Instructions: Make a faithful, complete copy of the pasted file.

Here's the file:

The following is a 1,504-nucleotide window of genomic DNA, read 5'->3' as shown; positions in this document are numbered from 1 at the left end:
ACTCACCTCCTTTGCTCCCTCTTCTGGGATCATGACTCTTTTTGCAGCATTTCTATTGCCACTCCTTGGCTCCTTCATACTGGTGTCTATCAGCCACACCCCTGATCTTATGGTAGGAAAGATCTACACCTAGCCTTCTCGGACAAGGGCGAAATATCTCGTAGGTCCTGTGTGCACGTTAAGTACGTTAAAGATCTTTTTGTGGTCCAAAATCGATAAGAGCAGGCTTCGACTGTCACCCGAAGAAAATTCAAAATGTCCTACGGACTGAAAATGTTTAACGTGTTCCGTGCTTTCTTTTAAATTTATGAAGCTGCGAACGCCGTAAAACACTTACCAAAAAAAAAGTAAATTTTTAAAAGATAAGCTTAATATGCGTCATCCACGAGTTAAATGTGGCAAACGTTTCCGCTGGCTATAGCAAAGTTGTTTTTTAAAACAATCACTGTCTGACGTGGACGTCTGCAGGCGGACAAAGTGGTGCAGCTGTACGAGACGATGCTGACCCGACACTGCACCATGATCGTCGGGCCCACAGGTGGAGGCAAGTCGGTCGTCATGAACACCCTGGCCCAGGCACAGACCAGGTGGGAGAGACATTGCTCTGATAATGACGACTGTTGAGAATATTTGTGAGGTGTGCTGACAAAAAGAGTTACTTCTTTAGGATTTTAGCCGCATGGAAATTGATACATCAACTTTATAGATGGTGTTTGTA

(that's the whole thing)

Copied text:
The following is a 1,504-nucleotide window of genomic DNA, read 5'->3' as shown; positions in this document are numbered from 1 at the left end:
ACTCACCTCCTTTGCTCCCTCTTCTGGGATCATGACTCTTTTTGCAGCATTTCTATTGCCACTCCTTGGCTCCTTCATACTGGTGTCTATCAGCCACACCCCTGATCTTATGGTAGGAAAGATCTACACCTAGCCTTCTCGGACAAGGGCGAAATATCTCGTAGGTCCTGTGTGCACGTTAAGTACGTTAAAGATCTTTTTGTGGTCCAAAATCGATAAGAGCAGGCTTCGACTGTCACCCGAAGAAAATTCAAAATGTCCTACGGACTGAAAATGTTTAACGTGTTCCGTGCTTTCTTTTAAATTTATGAAGCTGCGAACGCCGTAAAACACTTACCAAAAAAAAAGTAAATTTTTAAAAGATAAGCTTAATATGCGTCATCCACGAGTTAAATGTGGCAAACGTTTCCGCTGGCTATAGCAAAGTTGTTTTTTAAAACAATCACTGTCTGACGTGGACGTCTGCAGGCGGACAAAGTGGTGCAGCTGTACGAGACGATGCTGACCCGACACTGCACCATGATCGTCGGGCCCACAGGTGGAGGCAAGTCGGTCGTCATGAACACCCTGGCCCAGGCACAGACCAGGTGGGAGAGACATTGCTCTGATAATGACGACTGTTGAGAATATTTGTGAGGTGTGCTGACAAAAAGAGTTACTTCTTTAGGATTTTAGCCGCATGGAAATTGATACATCAACTTTATAGATGGTGTTTGTA